Sarcoid skin tumors are the most common form of cancer in horses, but little is known about why the papillomavirus behind them strikes some horses and not others. A new study by an international research group led by scientists at the Baker Institute for Animal Health at Cornell's College of Veterinary Medicine shows genetic differences in immune function between horses partly accounts for these differences. The study, published in the International Journal of Cancer, mirrors findings in humans, as some people have a genetic susceptibility to human papillomavirus, which can cause cervical and other cancers.
"Many therapies have been proposed as the 'best' treatment for sarcoids," says Dr. Doug Antczak, the Dorothy Havemeyer McConville Professor of Equine Medicine, who led the study. In some horses, tumors develop as small bumps under the skin or as scaly lesions that easily can be removed by a veterinarian, but in other horses the problem becomes much more serious. Surgery, cryotherapy (freezing the tissue), laser treatment, injecting the tumors with drugs to kill the cells, radiation treatment and immunotherapy have all been shown to cure these recalcitrant tumors, "but some tumors tend to recur no matter what treatment is used, and there is no universal consensus on a uniformly successful therapy," says Antczak.
Antczak says it's been thought for years that bovine papillomavirus (BPV) is the most likely culprit behind sarcoid tumors. Recent work from Europe suggests variants of the BPV have become adapted to horses and are probably the cause of most sarcoids.
With a grant from the Morris Animal Foundation, Antczak, his collaborators Samantha Brooks and Ann Staiger from the University of Florida, and the rest of the team applied a genomewide association study to compare the genetic makeup of horses with and without sarcoid tumors at more than 50,000 sites in the equine genome. They studied 82 sarcoid-bearing horses from the U.S. and United Kingdom and 272 carefully matched controls that did not have sarcoids. They found regions on chromosomes 20 and 22 that tended to be different in horses diagnosed with sarcoids, evidence that a horse's genes determine, in part, how susceptible it is to sarcoids.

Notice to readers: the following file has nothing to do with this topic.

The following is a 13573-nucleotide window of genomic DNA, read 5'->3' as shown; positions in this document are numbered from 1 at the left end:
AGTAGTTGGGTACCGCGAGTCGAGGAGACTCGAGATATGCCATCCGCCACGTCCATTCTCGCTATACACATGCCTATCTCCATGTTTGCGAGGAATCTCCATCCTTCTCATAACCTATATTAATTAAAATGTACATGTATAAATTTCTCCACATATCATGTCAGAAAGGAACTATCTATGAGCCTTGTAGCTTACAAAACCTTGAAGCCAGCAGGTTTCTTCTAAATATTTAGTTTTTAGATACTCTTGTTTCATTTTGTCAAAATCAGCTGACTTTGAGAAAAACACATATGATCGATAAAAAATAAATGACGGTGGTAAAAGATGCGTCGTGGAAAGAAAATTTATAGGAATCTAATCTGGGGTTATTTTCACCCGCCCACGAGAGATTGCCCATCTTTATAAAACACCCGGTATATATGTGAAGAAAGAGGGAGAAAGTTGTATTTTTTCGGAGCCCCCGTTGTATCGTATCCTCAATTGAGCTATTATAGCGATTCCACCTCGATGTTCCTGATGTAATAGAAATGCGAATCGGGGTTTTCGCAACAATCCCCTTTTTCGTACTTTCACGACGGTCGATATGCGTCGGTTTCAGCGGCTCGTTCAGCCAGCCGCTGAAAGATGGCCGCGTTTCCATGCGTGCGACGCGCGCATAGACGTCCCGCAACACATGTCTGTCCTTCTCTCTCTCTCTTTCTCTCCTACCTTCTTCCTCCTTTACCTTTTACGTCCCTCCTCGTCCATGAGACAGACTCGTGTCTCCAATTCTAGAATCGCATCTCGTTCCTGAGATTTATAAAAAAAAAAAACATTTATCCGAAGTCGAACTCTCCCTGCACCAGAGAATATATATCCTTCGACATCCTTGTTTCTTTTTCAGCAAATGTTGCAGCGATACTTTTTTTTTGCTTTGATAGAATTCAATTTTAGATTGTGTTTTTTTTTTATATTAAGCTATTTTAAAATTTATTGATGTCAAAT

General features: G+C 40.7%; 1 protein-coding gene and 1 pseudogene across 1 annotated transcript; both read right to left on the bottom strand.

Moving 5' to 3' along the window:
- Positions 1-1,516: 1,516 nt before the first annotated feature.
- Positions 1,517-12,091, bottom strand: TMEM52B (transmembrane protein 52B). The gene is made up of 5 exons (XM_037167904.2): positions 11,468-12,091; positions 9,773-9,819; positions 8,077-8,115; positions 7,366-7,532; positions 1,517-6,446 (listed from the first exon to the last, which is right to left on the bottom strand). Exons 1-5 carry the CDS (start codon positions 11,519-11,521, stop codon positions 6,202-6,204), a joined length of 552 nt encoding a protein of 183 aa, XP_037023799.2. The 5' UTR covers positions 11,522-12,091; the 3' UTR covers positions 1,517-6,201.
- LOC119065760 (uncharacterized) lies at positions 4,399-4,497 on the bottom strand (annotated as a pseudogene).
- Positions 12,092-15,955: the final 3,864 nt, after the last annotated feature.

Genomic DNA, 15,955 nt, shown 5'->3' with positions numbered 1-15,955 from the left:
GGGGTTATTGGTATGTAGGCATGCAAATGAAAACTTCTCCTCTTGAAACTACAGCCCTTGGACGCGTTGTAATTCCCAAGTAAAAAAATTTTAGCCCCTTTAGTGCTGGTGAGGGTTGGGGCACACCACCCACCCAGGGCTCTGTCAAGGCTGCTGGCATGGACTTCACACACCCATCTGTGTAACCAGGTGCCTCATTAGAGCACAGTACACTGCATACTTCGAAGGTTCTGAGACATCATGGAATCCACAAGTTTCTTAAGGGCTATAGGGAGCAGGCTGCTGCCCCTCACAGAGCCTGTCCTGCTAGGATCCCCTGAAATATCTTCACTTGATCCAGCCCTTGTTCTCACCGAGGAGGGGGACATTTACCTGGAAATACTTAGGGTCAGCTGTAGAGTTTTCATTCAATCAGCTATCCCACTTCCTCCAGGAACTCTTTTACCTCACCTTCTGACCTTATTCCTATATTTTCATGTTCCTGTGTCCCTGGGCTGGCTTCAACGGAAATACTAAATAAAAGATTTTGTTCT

"This is an example of more complicated genetics — multigene susceptibility," says Antczak. "More than one genetic region is associated with susceptibility to sarcoids, and they don't completely determine whether or not a horse will develop the disease once it's exposed to BPV."
This genetic link implicates the immune system in sarcoid susceptibility. The region of chromosome 20 associated with sarcoid development is within a portion of the genome responsible for immune function called the Major Histocompatibility Complex (MHC) class II region. The MHC type associated with sarcoid susceptibility is very rare among Standardbred horses, a fact that may explain why sarcoid is diagnosed so rarely in this breed.
This complex mix of virus, host genes and tumor development may have relevance to a related human condition. Tumors caused by human papillomaviruses account for more than 5 percent of cancer cases worldwide. In women with cervical cancer, an association with the MHC class II region has also been shown.
"That should make a light bulb go off," Antczak says. "It suggests there's a common mechanism in both species for susceptibility to tumor progression that may involve subversion of the host immune response. By studying this phenomenon in horses you can learn about human cancer and vice versa."